This consistency is a part of who he is. When President Nelson communicated a correction about the name of The Church of Jesus Christ of Latter-day Saints, it came as a surprise to many (including me) — but, in actuality, he spoke about this same issue in 1990 in an address called "Thus Shall My Church Be Called."

1: Loves Jesus.

My number one finding, after hearing 75 general conference addresses given over 34 years, is that this man personally knows and loves his Lord and Savior Jesus Christ. As I began this exercise, I wondered, “How many of these talks will specifically devote time to speaking about the Savior?” The answer is all of them. One hundred percent of the addresses President Nelson has written and delivered speak of the Savior and testify of Him.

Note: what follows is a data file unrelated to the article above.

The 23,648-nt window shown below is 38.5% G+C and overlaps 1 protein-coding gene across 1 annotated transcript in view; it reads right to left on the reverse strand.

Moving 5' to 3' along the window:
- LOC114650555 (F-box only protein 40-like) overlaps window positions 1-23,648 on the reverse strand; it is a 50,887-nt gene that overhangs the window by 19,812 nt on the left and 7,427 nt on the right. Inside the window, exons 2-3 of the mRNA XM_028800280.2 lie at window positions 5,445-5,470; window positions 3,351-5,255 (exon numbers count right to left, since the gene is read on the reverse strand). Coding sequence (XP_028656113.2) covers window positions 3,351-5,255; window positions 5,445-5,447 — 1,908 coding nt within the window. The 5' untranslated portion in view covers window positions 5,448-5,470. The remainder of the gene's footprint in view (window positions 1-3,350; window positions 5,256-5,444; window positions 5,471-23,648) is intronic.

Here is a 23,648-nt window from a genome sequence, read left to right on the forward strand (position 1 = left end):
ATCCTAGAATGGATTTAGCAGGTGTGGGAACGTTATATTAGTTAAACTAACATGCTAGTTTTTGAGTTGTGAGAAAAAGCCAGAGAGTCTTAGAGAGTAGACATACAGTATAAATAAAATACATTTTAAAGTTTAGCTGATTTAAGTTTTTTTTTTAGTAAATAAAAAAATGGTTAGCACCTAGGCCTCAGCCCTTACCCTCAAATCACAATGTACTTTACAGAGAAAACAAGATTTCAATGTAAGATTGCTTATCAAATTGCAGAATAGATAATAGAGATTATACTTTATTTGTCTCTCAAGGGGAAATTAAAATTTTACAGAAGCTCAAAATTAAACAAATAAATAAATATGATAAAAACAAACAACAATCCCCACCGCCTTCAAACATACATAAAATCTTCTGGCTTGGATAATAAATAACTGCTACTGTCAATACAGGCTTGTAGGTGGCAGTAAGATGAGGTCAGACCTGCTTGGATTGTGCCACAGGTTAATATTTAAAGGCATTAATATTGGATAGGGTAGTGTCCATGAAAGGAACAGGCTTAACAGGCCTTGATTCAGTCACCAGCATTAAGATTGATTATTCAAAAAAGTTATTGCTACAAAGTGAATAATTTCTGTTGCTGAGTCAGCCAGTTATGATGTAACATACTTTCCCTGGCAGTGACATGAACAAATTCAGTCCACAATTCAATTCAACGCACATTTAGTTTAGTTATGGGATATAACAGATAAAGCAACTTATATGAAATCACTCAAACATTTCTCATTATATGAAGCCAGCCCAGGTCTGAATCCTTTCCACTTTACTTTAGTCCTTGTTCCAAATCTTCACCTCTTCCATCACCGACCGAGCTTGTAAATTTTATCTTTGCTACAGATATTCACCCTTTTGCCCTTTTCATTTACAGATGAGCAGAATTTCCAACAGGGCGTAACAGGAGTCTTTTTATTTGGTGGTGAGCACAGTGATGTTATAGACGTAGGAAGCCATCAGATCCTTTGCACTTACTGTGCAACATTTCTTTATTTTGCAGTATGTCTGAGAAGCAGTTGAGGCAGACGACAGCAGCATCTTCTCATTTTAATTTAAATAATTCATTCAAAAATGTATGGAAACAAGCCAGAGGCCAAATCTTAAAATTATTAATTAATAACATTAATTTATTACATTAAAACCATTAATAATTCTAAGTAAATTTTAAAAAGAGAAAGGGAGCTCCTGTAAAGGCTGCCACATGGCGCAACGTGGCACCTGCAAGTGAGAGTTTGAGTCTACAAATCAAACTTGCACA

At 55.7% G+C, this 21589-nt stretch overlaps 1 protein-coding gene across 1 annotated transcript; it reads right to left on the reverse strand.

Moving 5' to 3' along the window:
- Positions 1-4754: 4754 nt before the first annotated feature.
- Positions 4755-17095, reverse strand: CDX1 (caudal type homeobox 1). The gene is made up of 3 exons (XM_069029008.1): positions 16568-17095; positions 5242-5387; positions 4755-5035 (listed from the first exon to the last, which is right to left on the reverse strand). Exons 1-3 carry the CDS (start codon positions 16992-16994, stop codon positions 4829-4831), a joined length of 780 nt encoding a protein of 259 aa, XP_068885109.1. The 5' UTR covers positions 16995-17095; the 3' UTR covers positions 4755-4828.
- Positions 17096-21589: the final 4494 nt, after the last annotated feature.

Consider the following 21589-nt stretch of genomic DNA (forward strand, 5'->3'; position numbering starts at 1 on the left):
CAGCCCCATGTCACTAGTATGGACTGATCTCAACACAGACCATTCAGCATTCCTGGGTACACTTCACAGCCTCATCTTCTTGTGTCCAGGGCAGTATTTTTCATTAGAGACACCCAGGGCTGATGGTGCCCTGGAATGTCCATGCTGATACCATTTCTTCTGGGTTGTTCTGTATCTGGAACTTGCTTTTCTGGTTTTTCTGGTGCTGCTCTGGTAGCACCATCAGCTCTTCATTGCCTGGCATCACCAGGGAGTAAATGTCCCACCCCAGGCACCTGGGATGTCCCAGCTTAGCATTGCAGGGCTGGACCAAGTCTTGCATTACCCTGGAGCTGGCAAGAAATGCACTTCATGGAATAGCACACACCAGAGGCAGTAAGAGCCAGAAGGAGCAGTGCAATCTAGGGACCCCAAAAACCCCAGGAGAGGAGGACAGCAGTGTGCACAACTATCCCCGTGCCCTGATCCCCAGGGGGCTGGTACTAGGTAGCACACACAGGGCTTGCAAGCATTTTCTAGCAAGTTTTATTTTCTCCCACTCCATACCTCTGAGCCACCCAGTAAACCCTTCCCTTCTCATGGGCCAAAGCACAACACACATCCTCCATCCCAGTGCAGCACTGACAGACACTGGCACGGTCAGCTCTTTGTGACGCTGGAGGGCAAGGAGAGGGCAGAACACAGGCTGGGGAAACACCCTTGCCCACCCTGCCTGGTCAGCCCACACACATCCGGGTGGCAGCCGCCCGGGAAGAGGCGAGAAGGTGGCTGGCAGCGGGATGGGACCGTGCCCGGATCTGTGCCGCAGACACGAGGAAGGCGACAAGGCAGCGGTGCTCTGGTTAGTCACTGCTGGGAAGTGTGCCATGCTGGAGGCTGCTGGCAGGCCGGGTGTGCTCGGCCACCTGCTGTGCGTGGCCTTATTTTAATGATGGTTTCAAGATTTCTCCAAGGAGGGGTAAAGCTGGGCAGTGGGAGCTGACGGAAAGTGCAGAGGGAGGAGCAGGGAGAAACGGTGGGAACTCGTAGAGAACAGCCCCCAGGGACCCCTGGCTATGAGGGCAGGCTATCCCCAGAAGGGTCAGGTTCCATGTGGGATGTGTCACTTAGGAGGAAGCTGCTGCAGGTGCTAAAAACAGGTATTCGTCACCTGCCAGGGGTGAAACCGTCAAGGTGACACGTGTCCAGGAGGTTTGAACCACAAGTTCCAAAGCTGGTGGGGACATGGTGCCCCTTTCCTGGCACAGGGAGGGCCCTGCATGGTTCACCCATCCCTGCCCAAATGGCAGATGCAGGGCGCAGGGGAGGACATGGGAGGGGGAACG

I’ve learned many things in the 17 hours I’ve spent with President Nelson’s voice streaming through my headphones as I battled traffic on my way to work each day. He is a great man. I’ve enjoyed “carpooling” with him and getting to know him better by studying his remarks over the past three decades.

Of all of his many qualities and attributes, his best quality (in my opinion) is his love for the Savior Jesus Christ and his devotion to Him.

All images from lds.org

Derek Westra is a husband to one, father to three, and self-proclaimed donut enthusiast to hundreds. Derek loves all things creative, including writing stories, painting (poorly), playing and recording music, and cooking (badly).